Here, then, lies the true challenge that the novel dramatizes. Ha, Evrim, and Altantsetseg must somehow communicate with a creature whose ancestors likely diverged from humans’ in Cambrian prehistory, roughly half a billion years in the past. Each of them must do so while also navigating personal and interpersonal waters, plus the literal ones where Octopus sapiens dwells (but does not exclusively stay). In genre terms, Nayler has crafted a first-contact tale around the most credible alien imaginable—one you could see in vivo at the nearest major aquarium. Ha—who grew up as an orphan—comes to the job with a burden of guilt, plus estrangement from her own species. Altantsetseg—unparalleled at operating the nature sanctuary’s defensive drone armada—is scarred and battle-hardened, and she shelters her self behind an outmoded voice translator that produces such utterances as “Weather is shitting rain.” Evrim—who lacks genitals and identifies as nonbinary while, ironically, possessing a mind based upon binary code—proves nevertheless to be as problematically temperamental as their human counterparts. One of the Ha intercalaries mirrors the trio’s problem this way:

If we accidentally send out signs to a shark that indicate we are prey … we know we may instigate an attack ….

How we see the world matters—but knowing how the world sees us also matters.

So, were the whole round world itself a sapient thing, how would it see humanity? As an internecine infestation of parasites with so little regard for their host that, even as it suffers fevers rendering its hide useless to anything living, they continue to shit where they eat, fart where they breathe, and vomit poison where they live? And lest that rhetorical question make you wonder how I see humanity, note that I have significant fondness for numerous individuals (some living, others not) but view the species overall as an ecocidal menace. I would tell you that Nayler’s characters all reach equally uncomfortable conclusions, but some of them start in that mindset. Are all other species therefore doomed because of our weedy ways (with apologies to flora everywhere for such an invidious, anthropocentric comparison)? Or will they be caught in some monstrous crossfire between “ecoterrorists” and “speciesists”? Allow me to speculate upon Nayler’s breathtaking speculations here and wonder if AI might prove the most durable torchbearer for human culture; whether such an entity would value that legacy, however, or any genetic legacy, is anyone’s guess. Let me also vent a fear that I suspect many people share but voice only reluctantly: Without some paradigm-shifting change in the way we live now, that jugged octopus from my childhood might typify how generations to come encounter all wildlife. Such a prospect haunted me even before I read this novel, and in its wake, I feel fitful hope, at best.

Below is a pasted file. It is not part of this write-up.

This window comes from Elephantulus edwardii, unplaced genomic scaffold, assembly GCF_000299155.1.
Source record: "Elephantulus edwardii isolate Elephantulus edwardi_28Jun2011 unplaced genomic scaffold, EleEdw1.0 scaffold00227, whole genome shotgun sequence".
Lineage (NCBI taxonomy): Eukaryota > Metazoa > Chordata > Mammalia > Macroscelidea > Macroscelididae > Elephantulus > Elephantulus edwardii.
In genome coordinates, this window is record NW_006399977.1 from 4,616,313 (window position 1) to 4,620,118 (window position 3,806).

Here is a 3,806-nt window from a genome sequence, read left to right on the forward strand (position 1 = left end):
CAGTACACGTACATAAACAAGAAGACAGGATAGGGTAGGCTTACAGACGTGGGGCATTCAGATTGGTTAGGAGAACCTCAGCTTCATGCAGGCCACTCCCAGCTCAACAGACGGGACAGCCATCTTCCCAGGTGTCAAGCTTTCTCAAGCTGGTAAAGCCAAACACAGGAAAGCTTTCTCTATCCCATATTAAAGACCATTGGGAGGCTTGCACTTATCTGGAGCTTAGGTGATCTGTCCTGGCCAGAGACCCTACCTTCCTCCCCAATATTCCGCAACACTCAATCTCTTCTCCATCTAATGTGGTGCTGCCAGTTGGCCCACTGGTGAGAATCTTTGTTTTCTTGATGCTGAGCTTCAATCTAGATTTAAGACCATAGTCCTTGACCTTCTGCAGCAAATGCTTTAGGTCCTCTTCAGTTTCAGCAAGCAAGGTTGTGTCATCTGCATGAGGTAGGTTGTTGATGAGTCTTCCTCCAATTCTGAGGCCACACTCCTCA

How much value readers place on plotting may determine how warmly they receive The Mountain in the Sea. I found that the belated revelation of stakes for Nayler’s main characters sapped some energy in the novel’s earlier passages—though I don’t see how else he could have done things without betraying his meticulous unfolding of those characters. He wraps things up altogether too tidily here, and he makes some of his parallels a bit too overt. Despite those lapses, though, Ray Nayler demonstrates an economical elegance in this fictitious future, and he populates it memorably throughout. Whatever he chooses to do next I await in a state of absolute eagerness. Here’s hoping he gets to write, for decades to come, in a world less dire than his own imaginings.

Edward Austin Hall co-created Hunter: The Reckoning in 1999 for White Wolf Game Studio and recently contributed to that roleplaying game’s fifth edition; his game writing also appears in Blackbirds (Andrews McMeel, 2022). He co-edited the 2013 anthology Mothership: Tales from Afrofuturism and Beyond, a book acknowledged in a front-page story headlined “Sci-Fi Has Changed A Lot In The Past Decade—These 7 Reads Will Show You How.” Gumbohaus published Dread Isle, Hall’s first novel, in 2020. His new novelette, Green Treacheries, appears in a just-released anthology of Atlanta-set fantastical fictions called Terminus 2.